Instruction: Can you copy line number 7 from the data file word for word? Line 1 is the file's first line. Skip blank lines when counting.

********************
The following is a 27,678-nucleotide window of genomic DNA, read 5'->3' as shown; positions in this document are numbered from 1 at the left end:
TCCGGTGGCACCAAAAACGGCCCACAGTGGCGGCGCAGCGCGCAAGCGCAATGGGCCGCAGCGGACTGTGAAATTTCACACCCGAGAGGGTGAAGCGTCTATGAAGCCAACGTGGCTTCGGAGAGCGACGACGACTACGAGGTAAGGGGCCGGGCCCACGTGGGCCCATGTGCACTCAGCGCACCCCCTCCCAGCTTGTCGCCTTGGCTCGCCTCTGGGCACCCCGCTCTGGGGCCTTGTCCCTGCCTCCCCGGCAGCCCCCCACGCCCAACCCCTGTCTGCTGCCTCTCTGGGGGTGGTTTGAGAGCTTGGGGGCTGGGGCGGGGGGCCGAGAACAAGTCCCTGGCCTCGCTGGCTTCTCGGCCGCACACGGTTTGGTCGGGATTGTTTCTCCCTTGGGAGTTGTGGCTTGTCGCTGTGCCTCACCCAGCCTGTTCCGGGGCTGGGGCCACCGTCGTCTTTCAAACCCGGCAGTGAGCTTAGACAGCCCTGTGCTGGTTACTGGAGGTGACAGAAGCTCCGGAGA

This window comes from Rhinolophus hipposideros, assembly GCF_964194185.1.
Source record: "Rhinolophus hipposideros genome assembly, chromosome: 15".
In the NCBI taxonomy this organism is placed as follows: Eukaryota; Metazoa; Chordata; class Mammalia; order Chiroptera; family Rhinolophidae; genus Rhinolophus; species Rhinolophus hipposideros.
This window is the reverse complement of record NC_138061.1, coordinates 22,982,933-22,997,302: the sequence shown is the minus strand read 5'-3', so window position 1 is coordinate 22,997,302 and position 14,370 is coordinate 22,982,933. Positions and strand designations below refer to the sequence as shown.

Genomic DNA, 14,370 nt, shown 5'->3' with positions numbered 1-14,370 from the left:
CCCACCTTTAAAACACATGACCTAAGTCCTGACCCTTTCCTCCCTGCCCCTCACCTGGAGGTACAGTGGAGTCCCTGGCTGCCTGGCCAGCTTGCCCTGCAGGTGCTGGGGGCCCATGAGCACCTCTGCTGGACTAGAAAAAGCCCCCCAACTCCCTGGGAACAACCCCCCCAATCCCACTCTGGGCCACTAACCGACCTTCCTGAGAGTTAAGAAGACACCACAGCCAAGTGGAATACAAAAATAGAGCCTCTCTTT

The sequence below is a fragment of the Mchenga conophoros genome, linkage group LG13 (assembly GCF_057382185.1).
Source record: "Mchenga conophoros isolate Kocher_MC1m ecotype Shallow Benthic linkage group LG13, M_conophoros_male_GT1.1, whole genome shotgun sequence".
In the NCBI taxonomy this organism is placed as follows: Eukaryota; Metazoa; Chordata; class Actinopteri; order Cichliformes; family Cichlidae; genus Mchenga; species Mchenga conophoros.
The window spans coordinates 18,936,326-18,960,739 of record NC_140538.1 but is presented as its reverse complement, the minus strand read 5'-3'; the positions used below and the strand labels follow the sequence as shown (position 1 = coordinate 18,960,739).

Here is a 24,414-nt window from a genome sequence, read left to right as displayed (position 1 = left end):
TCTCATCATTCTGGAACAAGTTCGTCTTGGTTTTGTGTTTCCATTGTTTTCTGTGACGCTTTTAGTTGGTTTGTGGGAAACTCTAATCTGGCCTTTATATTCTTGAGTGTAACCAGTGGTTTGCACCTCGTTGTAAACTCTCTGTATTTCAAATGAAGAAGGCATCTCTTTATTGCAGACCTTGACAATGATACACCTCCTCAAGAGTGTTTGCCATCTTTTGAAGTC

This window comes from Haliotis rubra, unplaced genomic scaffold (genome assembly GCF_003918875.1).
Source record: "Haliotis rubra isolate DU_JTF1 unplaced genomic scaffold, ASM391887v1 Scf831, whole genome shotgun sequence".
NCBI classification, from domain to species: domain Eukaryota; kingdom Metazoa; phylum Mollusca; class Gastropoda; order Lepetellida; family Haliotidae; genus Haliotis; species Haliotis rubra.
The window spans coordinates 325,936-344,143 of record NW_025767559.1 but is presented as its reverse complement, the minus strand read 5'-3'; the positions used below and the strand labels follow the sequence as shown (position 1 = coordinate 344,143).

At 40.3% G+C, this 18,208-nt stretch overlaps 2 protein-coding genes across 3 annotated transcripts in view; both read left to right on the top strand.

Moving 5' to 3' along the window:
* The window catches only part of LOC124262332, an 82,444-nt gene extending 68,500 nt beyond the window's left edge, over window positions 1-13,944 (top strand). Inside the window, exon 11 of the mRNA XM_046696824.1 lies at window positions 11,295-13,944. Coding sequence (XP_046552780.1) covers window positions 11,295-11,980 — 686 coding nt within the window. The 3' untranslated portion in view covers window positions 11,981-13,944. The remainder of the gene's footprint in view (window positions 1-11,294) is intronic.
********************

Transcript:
Genomic DNA, 14,370 nt, shown 5'->3' with positions numbered 1-14,370 from the left: